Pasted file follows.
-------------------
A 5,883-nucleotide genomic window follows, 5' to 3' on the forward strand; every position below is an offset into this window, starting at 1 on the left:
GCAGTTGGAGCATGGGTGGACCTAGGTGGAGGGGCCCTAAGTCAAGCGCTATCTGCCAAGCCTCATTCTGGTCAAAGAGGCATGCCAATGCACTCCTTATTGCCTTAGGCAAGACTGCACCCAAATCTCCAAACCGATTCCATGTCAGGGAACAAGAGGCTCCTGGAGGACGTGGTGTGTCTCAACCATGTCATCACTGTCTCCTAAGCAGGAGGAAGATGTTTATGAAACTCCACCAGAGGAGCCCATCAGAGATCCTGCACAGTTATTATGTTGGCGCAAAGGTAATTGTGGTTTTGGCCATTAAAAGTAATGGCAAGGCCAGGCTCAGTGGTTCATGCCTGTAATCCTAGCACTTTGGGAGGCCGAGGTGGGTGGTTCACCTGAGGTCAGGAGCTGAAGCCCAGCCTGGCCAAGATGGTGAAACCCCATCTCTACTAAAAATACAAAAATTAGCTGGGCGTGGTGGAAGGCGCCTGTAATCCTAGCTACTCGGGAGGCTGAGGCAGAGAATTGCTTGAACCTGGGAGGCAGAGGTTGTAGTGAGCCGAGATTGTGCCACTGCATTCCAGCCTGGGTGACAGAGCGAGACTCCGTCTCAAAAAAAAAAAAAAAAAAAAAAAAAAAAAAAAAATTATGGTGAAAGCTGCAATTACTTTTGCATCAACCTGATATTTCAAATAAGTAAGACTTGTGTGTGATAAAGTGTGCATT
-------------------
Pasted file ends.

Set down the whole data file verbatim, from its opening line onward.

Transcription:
A 5,883-nucleotide genomic window follows, 5' to 3' on the forward strand; every position below is an offset into this window, starting at 1 on the left:
GCAGTTGGAGCATGGGTGGACCTAGGTGGAGGGGCCCTAAGTCAAGCGCTATCTGCCAAGCCTCATTCTGGTCAAAGAGGCATGCCAATGCACTCCTTATTGCCTTAGGCAAGACTGCACCCAAATCTCCAAACCGATTCCATGTCAGGGAACAAGAGGCTCCTGGAGGACGTGGTGTGTCTCAACCATGTCATCACTGTCTCCTAAGCAGGAGGAAGATGTTTATGAAACTCCACCAGAGGAGCCCATCAGAGATCCTGCACAGTTATTATGTTGGCGCAAAGGTAATTGTGGTTTTGGCCATTAAAAGTAATGGCAAGGCCAGGCTCAGTGGTTCATGCCTGTAATCCTAGCACTTTGGGAGGCCGAGGTGGGTGGTTCACCTGAGGTCAGGAGCTGAAGCCCAGCCTGGCCAAGATGGTGAAACCCCATCTCTACTAAAAATACAAAAATTAGCTGGGCGTGGTGGAAGGCGCCTGTAATCCTAGCTACTCGGGAGGCTGAGGCAGAGAATTGCTTGAACCTGGGAGGCAGAGGTTGTAGTGAGCCGAGATTGTGCCACTGCATTCCAGCCTGGGTGACAGAGCGAGACTCCGTCTCAAAAAAAAAAAAAAAAAAAAAAAAAAAAAAAAAATTATGGTGAAAGCTGCAATTACTTTTGCATCAACCTGATATTTCAAATAAGTAAGACTTGTGTGTGATAAAGTGTGCATT